All in all, there’s plenty of different ways to get around both campus and the Greater Lafayette Area. By combining the options above you can get pretty much anywhere in a quick and efficient manner.

City Bus, Free for Students!

25 Jul

http://www.purdue.edu/mymoney

Lafayette CitBus

Don’t want to bother with biking? Is it too far or just too cold to walk? Say hello to City Bus, the Greater Lafayette area bus system. This bus system is free for all Purdue students. All you need is your Purdue ID and you’re good to go.

The buses have different colored names with a sign at the top of the bus and a colored route on the bus map matching the name to help you determine if that’s the bus you want. Even though you’ll mainly just use the campus and regular loops in West Lafayette, this is not the limit of your map!

You can take the bus to Lafayette as well. And if you’re out late at night, there’s no need to fear, there are actually two campus loops that run really late at night so you can take the bus home (or back to your car) when it gets dark.

students catching the bus

Catching the bus is easy. Just figure out which stop you need to get you where you want to go, stand at the sign, and when you see your bus approaching stick out your arm so the driver sees you. The bus will stop for you and you can be on your way!

We all have those days where we are running a bit late, but that is alright! There are several ways to see when your bus is coming and when to be at the stop:

Text: There is a bus stop ID on the signs. You just need to text RT4 followed by the bus stop ID and Route to 41411. They will send you the next three departure times via text.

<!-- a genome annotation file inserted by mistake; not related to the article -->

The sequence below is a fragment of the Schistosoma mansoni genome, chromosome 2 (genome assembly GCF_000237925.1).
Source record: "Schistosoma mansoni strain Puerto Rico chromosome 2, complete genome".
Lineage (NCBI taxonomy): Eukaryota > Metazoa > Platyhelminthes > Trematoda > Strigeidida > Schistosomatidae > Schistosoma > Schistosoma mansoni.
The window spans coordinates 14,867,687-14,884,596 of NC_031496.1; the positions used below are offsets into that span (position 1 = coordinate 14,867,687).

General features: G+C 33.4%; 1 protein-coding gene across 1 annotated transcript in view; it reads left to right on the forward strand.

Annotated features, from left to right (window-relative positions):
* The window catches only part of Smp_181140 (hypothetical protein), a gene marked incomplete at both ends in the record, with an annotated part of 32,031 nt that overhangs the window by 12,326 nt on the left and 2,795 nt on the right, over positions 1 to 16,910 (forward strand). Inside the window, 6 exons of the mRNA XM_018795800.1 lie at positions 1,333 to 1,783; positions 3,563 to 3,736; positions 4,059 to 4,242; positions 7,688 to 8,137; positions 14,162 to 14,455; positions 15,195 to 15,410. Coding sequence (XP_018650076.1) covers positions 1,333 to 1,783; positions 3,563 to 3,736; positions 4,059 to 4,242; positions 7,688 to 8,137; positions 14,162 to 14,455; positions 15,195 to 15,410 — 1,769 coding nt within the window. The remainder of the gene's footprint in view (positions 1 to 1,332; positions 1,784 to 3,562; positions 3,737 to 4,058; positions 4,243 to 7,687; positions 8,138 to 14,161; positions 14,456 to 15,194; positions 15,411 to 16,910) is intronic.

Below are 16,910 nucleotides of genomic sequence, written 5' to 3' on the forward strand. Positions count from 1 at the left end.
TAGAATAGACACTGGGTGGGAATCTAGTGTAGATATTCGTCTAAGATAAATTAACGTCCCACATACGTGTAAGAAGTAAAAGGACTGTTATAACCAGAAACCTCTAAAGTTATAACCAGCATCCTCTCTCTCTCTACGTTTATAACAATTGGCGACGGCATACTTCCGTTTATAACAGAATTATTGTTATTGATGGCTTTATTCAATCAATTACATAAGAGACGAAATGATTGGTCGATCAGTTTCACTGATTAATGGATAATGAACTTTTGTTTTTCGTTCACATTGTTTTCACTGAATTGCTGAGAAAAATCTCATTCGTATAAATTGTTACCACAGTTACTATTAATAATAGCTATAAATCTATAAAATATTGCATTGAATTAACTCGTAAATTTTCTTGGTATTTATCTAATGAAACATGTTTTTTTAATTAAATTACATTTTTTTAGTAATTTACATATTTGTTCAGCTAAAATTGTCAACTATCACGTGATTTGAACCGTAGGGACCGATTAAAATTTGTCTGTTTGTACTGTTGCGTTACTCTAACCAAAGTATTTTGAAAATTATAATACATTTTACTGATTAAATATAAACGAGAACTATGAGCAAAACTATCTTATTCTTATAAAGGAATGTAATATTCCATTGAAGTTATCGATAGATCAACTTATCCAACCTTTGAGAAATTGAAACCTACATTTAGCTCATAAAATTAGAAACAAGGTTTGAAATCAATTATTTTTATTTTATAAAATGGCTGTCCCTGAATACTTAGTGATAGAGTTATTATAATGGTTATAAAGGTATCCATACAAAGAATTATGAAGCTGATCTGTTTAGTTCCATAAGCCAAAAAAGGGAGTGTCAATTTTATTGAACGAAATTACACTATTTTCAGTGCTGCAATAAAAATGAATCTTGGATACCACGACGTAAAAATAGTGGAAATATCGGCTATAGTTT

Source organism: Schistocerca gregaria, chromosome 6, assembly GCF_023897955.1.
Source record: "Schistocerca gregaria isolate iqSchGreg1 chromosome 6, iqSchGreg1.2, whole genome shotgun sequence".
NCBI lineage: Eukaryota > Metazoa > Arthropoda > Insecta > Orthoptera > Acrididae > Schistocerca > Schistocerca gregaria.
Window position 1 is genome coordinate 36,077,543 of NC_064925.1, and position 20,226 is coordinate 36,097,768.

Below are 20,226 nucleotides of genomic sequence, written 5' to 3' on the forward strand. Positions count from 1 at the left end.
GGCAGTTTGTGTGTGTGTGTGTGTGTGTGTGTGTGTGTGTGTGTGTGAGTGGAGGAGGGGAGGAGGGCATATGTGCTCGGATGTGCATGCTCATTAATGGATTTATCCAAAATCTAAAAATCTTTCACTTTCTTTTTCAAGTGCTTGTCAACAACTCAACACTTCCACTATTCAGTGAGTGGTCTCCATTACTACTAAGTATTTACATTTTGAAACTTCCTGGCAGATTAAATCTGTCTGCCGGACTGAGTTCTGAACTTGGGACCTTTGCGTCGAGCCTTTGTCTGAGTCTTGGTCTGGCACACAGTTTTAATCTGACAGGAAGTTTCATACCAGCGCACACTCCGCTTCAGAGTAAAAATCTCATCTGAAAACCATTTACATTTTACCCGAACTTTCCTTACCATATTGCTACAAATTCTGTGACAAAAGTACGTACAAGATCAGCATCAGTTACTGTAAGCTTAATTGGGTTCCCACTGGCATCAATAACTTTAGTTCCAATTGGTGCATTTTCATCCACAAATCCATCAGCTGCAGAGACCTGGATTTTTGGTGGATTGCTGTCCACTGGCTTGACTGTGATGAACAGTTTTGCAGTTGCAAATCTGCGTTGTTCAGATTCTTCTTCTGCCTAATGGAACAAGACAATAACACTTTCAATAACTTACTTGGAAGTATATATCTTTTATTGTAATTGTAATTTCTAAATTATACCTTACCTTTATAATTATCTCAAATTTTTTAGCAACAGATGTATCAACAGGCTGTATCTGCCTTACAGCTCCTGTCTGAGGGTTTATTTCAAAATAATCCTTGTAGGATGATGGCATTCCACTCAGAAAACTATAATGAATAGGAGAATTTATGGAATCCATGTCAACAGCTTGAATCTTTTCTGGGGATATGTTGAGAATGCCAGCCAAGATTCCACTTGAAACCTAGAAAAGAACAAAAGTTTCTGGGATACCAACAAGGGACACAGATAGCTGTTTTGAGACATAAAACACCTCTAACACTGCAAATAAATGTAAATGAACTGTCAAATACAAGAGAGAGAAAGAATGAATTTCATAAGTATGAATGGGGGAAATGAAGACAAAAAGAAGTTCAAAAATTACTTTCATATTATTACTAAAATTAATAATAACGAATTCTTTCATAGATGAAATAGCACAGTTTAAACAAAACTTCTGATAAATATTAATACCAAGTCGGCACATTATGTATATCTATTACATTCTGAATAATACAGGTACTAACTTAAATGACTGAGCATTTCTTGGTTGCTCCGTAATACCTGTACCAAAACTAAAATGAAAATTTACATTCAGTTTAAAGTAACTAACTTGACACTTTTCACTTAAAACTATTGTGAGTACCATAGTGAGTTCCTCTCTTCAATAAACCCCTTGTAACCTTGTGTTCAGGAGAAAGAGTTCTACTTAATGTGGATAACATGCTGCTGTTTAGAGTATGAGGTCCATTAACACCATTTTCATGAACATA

Double Map: Like the Marauder’s Map in Harry Potter, double map lets you see a bus’s location in real time. You can use this through the CityBus website or download the Double Map app on your smartphone.

MyRide: This smartphone friendly search allows you to enter in the bus stop number or street names to access information on your bus’s arrival time.

There are some stops where pulling the ‘stop’ wire just isn’t needed. So you don’t have to hear that annoying ring, the Ross-Ade bus always stops at the top of the hill for the parking lot. The Silver Loop bus almost always stops at Class of 1950. It’s like magic! All buses will stop at the transfer station across the bridge in Lafayette too.

Nervous about taking the bus for the first time? Here’s a wonderfully cheesy video that helps demystify how it all works!


So the next time you’re in for an adventure (or quick, free transportation), try out City Bus. It’s much easier to use than you’d think!

 

The Great Debate: Living On-Campus or Off-Campus?

11 Jan

Where you live and who you live with can be one of the most important decisions you make each year. There are benefits and drawbacks of each option, but the best choice varies for each person. Taking stock of what you want in your housing, how you’re paying for it and the various perks it offers can help you find the right spot to call home for the next year.

While residence halls (dorms) are often the go-to for first-year students, they are not mandatory to live in. Apartments and houses are available for incoming students off-campus too, but often you’ll need roommates and finding them when you’ve only been to campus once for a tour can be difficult. But no matter how long you’ve been in school, it’s a decision you have to make every year and a little comparison can only help you make the best choice for you!